30/10/2018 0 Comments
October for me is always a month of celebrations: two family birthdays plus those of several friends, and a wedding anniversary. This October has had added celebrations: a WIN for me in a Flash Fiction competition, the launch of some wonderful books by friends and colleagues, and some other fabulous news from bookish friends. October has also shaped up to be a great month to creep around with The Scared Book and unleash heaps of Halloween fun! So keep reading to find out more...
First, let me tell you about a fun party I attended early in the month. I keep raving about Picture Book Book Club Twitter chat, which is a big online party on the first Thursday of the month on Twitter. If you're not on Twitter, it is worth joining for! The more the merrier! And this month, I was the star AKA guest with a spooky Halloween feel. Find some fabulous Halloween reads and check out the chat-wrap on their website HERE.
Talking about guest appearances, keep your ear out for a small cameo feature in the October 31st One More Page Podcast! Can you guess the theme?
Still on guest appearances, I was asked to contribute an article to Nicole Melanson's Word Mothers blog. I wrote about building community as an author, with a particular emphasis on my wonderful kid lit community. But wait, there's more... The blog was picked up by Al Tait and Val Khoo on their So You Want to be a Writer podcast. It proved to be a big hit (pun intended :) ) Read it HERE and listen HERE.
In the real world, I had a wonderful time at Gordon library last week for a monster themed story-time and craft session. It was brilliant fun reading The Scared Book among other monster/scary themed books, and making masks and bat bookmarks. We had a great turn out, and they were a delightfully enthusiastic and responsive bunch of kids. I've written up some notes on the event on the blog HERE and The Scared Book illustrator, Kim, has whipped up some ready-made themed masks that I've popped up on my website HERE.
Enough of me, now for the exciting news of others! I was thrilled to see that Suzanne Gervay has been nominated for the internationally prestigious Astrid Lindgren award for services to children's literature. Susanne is an amazing author, literacy campaigner, and powerhouse of support for Aussie authors and illustrators in her role as SCBWI regional advisor . There are some other incredible Aussie authors nominated, like the Ursula Dubosarsky, (sigh in admiration) and Margaret Wild (double sigh) so it will be a very close call.
I was also thrilled that Lesley Gibbes' and Michelle Dawson's Fluke won the young children's book category of the Whitley Awards from the Royal zoological society of NSW. Fluke is such a lovely book and I'm super pleased!
With the school holidays early in the month, came a flurry of launch events at my local, The Children's Bookshop, Beecoft. I couldn't get to them all, but I had fun at those I managed. The dynamic duo of Frances Watts and David Legge have produced a metafictive romp of a book with It's a Story, Rory, taking readers through the production of a story within this story, It's a brilliant resource for schools and creative writing, as well as an hilarious tale in its own right.
Sue Whiting took her book launch to whole new level with a carnivorous plant AKA Paul Macdonald, owner of the bookshop, almost swallowing a child live! The back story to this beautiful quest book's emergence into the world is interesting and a must-read for those who write and aspire for publication: read Sue's blog post Seven Years in the Making HERE and also check out To Quest or not to Quest for an insight into the structure of the text and how to use it in creative writing, HERE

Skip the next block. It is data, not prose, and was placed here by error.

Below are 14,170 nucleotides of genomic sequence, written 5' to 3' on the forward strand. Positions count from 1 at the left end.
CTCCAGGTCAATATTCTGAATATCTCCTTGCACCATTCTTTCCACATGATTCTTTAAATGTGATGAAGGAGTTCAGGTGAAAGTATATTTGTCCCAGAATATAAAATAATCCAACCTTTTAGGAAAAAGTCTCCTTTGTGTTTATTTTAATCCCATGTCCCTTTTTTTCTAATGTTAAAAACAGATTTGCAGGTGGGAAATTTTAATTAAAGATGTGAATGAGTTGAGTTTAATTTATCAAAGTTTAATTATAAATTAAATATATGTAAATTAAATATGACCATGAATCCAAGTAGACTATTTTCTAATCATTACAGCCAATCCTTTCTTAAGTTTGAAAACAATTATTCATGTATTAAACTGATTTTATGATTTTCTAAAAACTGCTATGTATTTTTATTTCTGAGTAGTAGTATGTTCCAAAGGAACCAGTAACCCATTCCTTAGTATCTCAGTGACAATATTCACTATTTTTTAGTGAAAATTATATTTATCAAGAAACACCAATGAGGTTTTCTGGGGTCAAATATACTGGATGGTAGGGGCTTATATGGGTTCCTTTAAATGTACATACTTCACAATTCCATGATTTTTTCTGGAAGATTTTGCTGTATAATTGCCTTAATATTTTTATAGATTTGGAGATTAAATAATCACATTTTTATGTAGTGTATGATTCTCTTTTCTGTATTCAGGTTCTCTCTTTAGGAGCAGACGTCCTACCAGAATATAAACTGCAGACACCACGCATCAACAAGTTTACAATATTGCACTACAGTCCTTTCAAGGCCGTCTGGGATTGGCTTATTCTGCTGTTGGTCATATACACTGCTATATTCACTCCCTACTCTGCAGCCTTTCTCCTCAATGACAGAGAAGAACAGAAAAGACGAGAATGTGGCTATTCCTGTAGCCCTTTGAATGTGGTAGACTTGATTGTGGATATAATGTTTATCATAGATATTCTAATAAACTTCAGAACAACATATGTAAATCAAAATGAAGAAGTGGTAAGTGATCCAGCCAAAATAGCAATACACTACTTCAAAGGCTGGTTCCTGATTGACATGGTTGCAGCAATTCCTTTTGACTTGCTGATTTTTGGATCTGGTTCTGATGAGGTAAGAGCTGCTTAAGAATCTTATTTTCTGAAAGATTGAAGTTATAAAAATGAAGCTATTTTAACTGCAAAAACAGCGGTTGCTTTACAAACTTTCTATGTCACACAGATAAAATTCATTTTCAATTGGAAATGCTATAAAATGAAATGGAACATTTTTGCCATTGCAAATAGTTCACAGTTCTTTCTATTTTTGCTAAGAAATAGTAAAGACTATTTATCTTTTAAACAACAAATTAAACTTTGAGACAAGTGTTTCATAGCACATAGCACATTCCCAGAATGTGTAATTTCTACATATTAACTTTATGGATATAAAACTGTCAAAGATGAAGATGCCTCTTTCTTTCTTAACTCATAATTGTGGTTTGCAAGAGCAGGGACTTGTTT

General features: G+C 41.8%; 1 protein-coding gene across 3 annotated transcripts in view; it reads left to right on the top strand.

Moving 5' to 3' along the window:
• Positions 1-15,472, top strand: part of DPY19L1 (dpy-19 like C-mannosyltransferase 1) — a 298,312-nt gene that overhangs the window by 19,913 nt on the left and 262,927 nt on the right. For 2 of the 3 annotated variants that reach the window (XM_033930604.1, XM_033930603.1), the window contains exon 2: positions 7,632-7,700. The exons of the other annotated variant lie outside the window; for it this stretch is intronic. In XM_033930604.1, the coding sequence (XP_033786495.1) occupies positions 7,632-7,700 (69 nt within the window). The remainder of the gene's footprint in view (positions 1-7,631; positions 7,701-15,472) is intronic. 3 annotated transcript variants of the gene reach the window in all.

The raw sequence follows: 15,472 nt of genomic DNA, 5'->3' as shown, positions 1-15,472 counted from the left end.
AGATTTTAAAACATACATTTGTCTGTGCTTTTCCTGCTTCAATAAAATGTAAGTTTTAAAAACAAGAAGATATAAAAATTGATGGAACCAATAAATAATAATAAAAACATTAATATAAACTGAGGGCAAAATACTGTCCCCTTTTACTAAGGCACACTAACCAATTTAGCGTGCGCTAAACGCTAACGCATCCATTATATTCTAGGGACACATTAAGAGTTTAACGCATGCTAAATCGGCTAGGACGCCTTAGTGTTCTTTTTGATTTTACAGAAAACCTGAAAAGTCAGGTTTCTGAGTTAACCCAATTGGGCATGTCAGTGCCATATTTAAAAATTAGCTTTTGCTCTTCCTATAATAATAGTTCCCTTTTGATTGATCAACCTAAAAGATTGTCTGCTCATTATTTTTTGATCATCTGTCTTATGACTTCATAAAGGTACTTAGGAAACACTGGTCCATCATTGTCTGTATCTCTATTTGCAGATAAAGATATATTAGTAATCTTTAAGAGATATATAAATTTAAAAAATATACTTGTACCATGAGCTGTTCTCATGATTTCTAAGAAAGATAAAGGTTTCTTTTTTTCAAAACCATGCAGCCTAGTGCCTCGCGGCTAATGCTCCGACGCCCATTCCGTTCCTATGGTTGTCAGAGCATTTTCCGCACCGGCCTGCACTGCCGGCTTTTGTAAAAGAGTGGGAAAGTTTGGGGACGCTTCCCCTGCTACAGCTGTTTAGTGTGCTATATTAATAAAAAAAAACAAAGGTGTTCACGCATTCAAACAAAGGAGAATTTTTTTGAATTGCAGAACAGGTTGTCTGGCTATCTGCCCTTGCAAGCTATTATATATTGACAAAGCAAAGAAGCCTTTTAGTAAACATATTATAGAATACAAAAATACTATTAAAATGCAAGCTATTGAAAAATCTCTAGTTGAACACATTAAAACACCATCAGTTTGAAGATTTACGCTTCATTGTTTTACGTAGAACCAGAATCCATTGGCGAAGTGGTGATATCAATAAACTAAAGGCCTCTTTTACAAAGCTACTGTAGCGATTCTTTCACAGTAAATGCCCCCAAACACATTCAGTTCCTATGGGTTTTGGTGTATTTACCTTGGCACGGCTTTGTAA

It was also great to catch up with author friends at the launch - in the photo below is Artelle Lenthall, me, Sue Whiting, Victoria McInlay, Katrina McKelvey and Paul MacDonald as a carnivorous plant.
Other books on my radar:
I picked up the picture book Duck by Meg McKinlay and Nathan Eckstrom in a bookstore on the weekend, and laughed out loud! The frustration that duck feels when the farmyard animals dismiss him/her will be instantly relatable to child readers, and the intertexual reference at the end will have adults laughing along too. Great fun! Meg happens to be the guest on Picture Book Book Club this Thursday, so drop on by and say 'hi' on Twitter.
Elizabeth Cummings has written a book that deals with the sensitive topic of grief and loss, The Forever Kid, published by Big Sky Publishing. I followed the Books on Tour blogs out of interest, and Elizabeth is launching the book next month at... you guessed it - The Children's Bookshop!
Robert Vescio and Kathy Creamer have a new book released by Little Pink Dog Books, and I love the cover, because Great Danes were my first doggy love! The 'Apollo of Dogdom' was how Suzanne Troy described them in my much-loved copy of 'The Joy of Dogs.' I have heard great things about Bigger than Yesterday, Smaller than Tomorrow: check out Dimity Powell's review on the Boomerang Books blog, where she also mentions another book I have my eye on, Drew Prattley's Empty, and fave of mine, Katrina Roe's Lily's Balloon HERE. You can also read my interview with Robert from a while ago HERE.
Some beautiful books are coming out from the relatively new Little Pink Dog Books publishers - like Michelle Worthington and Katrin Dreiling's new one, Johnny's Beard, a follow up combo from the Notable The World's Worst Pirate. I was jumping-up-and-down-excited that my partner in creative crime (I'm talking about The Scared Book video!) Renee Price, creator of Digby and his series of books, has signed a contract with Little Pink Dog Books for a picture book to be released in 2021. So thrilled! Can't wait!